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A working plan


STUNG BY accusations of federal neglect at the U.S.-Mexico border, the Department of Homeland Security last month announced initiatives to detain and deport more illegal immigrants. The criticisms, lodged by the governors of Arizona and New Mexico, capped a growing national chorus for better immigration control. Congressional lawmakers should use this momentum to reform immigration law during the current legislative session and establish the guest worker program proposed by President Bush.

The continuous illegal crossings from Mexico into the U.S. and the spike in related violence at the border demand action. The question should no longer be whether there should be a guest worker program but rather how many immigrants, and from where, should be allowed to participate, and for how long. The answers have important implications and will determine if the program decreases the number of illegal crossings. True border security will not be achieved until this occurs.

A recent survey by the Pew Hispanic Center, a nonpartisan research organization, indicates that the flow of job-seeking Mexican migrants heading to the United States is unlikely to slow anytime soon. The survey found that a majority of Mexicans (52 percent in February, 54 percent in May) said they would be inclined to go to the United States through a temporary worker program. One-fifth of Mexican adults said they would live and work in the U.S. without legal authorization. Among those with college degrees, more than a third said they would go to the U.S. if they had the means and opportunity, and more than one in eight said they were inclined to do so without legal authorization.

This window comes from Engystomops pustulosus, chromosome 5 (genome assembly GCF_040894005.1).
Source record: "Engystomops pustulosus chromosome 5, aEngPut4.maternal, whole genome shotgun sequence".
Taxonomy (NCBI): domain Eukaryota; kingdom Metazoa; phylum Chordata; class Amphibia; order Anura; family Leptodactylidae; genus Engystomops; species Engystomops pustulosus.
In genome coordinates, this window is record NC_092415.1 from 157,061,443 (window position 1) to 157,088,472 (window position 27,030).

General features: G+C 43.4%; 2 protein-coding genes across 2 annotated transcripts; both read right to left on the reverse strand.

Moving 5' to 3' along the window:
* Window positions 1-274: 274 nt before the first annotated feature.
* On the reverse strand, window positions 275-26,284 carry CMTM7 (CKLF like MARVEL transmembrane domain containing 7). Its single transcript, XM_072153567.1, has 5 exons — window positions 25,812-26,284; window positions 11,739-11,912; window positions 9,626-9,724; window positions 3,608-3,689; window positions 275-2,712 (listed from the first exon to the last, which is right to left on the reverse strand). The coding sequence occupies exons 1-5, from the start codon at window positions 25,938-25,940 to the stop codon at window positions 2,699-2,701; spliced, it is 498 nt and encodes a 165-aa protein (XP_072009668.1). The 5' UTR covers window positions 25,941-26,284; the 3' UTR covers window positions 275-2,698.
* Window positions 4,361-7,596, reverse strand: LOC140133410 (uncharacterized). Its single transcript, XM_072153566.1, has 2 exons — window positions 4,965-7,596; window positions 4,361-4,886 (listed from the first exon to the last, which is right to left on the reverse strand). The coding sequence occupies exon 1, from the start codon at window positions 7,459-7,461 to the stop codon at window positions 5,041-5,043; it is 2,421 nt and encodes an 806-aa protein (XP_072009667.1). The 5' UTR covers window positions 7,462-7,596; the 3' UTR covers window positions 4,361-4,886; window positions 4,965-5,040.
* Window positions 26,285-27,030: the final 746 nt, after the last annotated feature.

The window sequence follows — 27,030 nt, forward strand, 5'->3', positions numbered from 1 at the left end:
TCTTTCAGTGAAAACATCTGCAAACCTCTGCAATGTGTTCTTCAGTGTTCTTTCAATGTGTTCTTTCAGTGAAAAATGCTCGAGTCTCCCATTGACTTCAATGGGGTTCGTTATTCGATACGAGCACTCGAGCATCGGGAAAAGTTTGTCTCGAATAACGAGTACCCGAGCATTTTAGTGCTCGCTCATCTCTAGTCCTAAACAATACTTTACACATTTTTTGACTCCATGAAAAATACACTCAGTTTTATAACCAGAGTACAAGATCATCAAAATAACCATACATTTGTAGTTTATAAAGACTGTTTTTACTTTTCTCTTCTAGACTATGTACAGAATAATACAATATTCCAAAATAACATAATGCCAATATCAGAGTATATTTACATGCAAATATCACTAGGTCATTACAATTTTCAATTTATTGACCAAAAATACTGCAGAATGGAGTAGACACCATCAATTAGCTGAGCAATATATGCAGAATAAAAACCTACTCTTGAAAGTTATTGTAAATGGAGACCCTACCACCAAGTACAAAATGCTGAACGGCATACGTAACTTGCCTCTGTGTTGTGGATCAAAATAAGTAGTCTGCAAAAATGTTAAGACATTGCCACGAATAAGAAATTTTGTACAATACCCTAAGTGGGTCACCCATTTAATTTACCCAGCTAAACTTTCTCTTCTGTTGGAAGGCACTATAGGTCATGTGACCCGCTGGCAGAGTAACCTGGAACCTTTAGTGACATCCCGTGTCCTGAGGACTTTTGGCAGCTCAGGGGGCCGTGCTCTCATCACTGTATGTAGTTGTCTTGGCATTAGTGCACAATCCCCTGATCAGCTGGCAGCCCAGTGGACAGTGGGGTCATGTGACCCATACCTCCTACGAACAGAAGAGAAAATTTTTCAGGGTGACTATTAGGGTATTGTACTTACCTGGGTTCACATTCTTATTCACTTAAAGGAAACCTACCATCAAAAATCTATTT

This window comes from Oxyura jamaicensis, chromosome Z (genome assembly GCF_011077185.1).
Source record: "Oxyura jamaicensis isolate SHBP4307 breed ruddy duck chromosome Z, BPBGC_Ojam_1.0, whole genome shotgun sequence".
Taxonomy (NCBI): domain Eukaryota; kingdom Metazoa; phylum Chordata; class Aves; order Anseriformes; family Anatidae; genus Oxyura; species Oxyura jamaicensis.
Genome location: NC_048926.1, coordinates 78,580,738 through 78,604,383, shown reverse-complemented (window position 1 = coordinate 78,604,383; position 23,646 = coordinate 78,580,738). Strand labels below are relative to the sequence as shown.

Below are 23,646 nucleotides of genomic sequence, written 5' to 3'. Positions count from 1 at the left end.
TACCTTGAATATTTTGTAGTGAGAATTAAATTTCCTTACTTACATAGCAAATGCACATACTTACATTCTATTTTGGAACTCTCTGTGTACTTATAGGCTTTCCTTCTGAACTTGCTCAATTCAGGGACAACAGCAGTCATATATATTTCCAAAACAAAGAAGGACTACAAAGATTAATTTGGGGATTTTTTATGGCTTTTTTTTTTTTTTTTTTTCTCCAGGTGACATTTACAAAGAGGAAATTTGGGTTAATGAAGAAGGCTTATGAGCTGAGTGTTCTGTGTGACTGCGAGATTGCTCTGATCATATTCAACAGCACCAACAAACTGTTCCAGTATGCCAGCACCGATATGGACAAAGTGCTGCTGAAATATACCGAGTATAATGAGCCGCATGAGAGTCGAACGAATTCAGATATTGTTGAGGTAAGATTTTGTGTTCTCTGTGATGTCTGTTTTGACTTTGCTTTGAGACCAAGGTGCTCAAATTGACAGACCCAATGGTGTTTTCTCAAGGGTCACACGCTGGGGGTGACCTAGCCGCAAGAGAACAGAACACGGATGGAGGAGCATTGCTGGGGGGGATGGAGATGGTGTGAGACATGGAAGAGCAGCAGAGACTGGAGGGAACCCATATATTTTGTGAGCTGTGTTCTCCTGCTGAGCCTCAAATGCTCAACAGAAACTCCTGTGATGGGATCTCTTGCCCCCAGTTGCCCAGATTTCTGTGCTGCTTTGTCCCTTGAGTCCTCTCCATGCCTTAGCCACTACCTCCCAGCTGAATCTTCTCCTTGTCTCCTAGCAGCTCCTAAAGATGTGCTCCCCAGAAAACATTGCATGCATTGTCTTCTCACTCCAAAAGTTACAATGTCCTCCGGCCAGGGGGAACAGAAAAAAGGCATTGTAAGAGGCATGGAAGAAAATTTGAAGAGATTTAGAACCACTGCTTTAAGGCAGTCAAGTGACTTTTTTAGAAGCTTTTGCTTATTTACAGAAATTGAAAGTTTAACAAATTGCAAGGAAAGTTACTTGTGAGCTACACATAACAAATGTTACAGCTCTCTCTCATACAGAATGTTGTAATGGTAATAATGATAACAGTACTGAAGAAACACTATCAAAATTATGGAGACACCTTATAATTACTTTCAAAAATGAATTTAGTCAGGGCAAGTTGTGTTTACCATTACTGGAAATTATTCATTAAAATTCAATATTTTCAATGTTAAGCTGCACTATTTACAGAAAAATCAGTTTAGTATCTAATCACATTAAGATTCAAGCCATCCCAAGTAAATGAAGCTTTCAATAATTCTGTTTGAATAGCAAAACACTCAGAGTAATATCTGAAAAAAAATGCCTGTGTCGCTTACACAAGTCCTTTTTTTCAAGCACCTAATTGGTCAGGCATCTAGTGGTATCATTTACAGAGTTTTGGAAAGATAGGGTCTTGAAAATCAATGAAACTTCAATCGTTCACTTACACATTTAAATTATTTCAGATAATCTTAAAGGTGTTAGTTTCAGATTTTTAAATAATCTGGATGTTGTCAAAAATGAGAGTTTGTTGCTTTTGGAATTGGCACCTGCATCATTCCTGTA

The results support lawmakers who contend that immigration reform will not work without a guest worker component to regulate the undocumented immigrants arriving and track those already here, all of whom would be screened and accounted for by the federal government.

President Bush's original proposal was crafted with Mexican workers in mind, and it seems reasonable that they should make up the majority of participants since they constitute more than half of the nearly 11 million undocumented immigrants in this country. Some 400,000 more enter the United States illegally each year. A program targeted at Mexico would also be a formal acknowledgment of the two countries' binational labor market and would give the U.S. more leverage to pressure the Mexican government to aggressively police its borders and better address the economic and social disparities driving Mexicans to leave in the first place.

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